2. Using test point 1, what is the voltage at A1 when switch A is in the ON (closed) position?
  3. What is the voltage at A2 when switch A is OFF and ON?
  4. Now connect test point 1 to A1 and test point 2 to A2. What is the status of the LED's when switch A if OFF and ON?

4.3.1 Using the Test Circuits for Logic

During the earlier part of the course, we have used the high voltage (5 volts) to represent the value "1", and the low voltage (0 volt for GND) to represent the value "0". This is called the positive logic convention. However, sometimes it is useful to have the low voltage represent "1", and the high voltage represent "0". This is called the negative logic convention. When we used both positive and negative logic conventions in a single circuit, this is called mixed logic. Mixed logic has the advantage of separating the mathematics used in defining circuits from the actual implementation. The mathematics relies on mathematical operations and the numbers {0,1}. The physical implementation relies on actual circuits and the voltages {L,H}.

To test circuits, to check if they are operating properly or not, it is useful to have "probes" that convert the voltage behavior to the mathematical meaning of the voltages. We sometimes call the mathematical meaning the logic. From the preceding experiment, you should see that LED 1 can indicate a logic value for signals under the positive logic convention. You will use the LED 1 circuit as a logic probe for positive logic signals. (LED 1 will also double as a voltage probe). Likewise, LED 2 can indicate the logic value for signals under the negative logic convention. You will use the LED 2 circuit as a logic probe for negative logic signals.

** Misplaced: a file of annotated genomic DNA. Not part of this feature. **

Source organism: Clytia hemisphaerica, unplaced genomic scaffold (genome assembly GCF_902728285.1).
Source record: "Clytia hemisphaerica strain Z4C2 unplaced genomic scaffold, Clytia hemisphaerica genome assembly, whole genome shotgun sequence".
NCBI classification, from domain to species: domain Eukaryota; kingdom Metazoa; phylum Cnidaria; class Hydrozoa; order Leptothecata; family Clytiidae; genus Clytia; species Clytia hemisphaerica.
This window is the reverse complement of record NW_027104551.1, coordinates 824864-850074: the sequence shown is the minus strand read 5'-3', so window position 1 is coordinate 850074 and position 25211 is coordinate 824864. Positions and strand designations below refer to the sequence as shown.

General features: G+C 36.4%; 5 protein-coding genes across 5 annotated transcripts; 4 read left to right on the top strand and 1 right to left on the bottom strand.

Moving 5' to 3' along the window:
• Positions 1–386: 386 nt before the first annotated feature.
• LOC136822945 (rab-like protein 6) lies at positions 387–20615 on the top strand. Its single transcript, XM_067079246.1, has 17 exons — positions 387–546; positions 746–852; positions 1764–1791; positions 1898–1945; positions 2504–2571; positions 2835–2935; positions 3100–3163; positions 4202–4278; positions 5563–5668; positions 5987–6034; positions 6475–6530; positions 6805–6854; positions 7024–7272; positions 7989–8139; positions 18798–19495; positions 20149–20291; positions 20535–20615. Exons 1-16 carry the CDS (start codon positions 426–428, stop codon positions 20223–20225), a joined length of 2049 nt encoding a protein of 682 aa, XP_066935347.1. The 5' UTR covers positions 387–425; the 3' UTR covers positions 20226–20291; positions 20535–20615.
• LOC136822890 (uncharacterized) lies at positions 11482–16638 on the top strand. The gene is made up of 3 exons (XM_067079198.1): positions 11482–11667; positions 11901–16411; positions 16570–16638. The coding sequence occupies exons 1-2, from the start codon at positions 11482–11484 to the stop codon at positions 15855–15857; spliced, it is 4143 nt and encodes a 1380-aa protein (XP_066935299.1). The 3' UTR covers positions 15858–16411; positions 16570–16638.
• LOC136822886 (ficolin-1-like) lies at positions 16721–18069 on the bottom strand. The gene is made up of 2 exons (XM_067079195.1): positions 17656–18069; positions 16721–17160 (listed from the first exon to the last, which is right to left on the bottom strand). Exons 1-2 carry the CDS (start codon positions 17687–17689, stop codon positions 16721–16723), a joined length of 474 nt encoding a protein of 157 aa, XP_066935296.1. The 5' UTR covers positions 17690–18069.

Similarly for the switches, you should see that A1 corresponds to the logic value for switch A under the positive logic convention and A2 corresponds to the logic value of switch A under the negative logic convention. We denote the positive and negative logic values for A by A.H and A.L., respectively, where ".H" and ".L" indicate positive and negative logic. This is shown in parenthesis in Figure 2.c.

4.4 Directional Lights Circuit